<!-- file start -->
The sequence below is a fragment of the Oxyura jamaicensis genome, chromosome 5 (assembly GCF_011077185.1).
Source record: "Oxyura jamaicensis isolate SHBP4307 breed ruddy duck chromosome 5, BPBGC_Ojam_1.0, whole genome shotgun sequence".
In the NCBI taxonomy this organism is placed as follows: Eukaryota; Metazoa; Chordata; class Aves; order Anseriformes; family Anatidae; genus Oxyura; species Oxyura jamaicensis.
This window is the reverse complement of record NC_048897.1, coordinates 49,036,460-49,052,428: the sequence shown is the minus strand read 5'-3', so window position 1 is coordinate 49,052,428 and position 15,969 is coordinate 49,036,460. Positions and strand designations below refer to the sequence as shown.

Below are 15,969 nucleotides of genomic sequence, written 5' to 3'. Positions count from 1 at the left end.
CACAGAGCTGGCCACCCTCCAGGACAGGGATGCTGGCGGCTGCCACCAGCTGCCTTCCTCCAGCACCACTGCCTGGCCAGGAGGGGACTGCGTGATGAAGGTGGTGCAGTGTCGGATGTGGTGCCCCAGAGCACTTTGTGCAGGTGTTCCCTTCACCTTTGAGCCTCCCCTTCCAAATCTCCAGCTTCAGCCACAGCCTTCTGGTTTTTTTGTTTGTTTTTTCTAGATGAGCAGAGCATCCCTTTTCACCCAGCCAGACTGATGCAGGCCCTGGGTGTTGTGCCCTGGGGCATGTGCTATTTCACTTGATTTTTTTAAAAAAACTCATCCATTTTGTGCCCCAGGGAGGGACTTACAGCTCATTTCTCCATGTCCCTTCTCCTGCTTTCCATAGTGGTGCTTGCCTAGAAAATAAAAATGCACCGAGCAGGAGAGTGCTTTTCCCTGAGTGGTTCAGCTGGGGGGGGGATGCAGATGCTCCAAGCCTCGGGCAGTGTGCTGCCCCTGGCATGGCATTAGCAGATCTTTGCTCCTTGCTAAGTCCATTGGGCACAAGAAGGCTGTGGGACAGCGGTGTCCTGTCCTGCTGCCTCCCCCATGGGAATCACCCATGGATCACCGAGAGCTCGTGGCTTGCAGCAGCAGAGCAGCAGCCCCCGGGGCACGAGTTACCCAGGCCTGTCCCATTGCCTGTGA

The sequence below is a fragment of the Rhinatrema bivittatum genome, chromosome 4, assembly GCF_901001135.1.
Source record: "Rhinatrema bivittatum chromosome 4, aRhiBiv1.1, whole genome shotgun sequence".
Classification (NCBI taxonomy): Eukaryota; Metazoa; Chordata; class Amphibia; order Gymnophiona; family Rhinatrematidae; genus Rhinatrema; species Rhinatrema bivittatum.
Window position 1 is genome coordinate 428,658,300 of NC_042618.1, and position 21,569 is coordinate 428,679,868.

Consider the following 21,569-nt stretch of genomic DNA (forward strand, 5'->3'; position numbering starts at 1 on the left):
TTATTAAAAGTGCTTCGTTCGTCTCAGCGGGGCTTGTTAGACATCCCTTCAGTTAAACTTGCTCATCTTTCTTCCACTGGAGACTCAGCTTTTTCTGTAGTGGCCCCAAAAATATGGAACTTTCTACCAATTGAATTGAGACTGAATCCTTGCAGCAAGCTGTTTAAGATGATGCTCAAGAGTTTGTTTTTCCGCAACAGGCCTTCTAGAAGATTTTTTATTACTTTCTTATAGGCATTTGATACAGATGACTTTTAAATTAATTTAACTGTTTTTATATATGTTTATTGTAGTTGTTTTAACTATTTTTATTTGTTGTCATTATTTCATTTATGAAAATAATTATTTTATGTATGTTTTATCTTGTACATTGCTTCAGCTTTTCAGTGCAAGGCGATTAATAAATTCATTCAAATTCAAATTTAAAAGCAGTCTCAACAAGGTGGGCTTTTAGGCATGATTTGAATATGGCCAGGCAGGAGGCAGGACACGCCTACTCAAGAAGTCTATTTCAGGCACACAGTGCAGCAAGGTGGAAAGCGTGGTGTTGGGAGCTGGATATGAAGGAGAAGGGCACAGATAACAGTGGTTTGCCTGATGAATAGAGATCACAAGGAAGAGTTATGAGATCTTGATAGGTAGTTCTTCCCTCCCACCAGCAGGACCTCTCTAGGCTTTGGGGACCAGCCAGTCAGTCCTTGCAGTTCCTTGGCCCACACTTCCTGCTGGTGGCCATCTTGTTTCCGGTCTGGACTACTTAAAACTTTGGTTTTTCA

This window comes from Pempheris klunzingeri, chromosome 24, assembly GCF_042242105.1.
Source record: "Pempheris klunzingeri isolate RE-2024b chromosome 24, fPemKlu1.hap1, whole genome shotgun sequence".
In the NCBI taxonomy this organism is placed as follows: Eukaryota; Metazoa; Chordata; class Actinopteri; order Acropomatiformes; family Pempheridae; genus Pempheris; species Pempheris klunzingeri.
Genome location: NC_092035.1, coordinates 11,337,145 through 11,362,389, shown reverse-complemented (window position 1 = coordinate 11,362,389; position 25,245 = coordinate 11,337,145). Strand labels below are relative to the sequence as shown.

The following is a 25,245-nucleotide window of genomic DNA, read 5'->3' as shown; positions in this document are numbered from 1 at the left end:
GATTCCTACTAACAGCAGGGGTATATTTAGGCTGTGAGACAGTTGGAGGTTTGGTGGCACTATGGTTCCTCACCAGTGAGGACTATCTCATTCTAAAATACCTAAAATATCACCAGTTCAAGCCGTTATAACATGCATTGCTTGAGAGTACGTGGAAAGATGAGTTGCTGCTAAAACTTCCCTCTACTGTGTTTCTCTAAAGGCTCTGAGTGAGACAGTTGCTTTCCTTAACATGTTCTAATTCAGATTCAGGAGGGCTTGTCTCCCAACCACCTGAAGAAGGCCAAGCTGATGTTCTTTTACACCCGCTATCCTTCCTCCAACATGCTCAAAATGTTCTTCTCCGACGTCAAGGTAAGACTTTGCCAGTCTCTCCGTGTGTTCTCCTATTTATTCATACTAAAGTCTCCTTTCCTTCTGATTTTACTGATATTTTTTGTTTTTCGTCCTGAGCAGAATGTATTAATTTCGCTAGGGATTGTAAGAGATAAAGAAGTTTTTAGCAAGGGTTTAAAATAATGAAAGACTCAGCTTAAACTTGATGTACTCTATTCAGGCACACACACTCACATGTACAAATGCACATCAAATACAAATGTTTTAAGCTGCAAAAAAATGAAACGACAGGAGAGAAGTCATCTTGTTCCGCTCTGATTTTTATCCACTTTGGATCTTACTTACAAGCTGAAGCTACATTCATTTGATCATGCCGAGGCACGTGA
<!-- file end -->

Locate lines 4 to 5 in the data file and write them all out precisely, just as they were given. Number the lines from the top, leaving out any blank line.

This window is the reverse complement of record NC_048897.1, coordinates 49,036,460-49,052,428: the sequence shown is the minus strand read 5'-3', so window position 1 is coordinate 49,052,428 and position 15,969 is coordinate 49,036,460. Positions and strand designations below refer to the sequence as shown.

Below are 15,969 nucleotides of genomic sequence, written 5' to 3'. Positions count from 1 at the left end.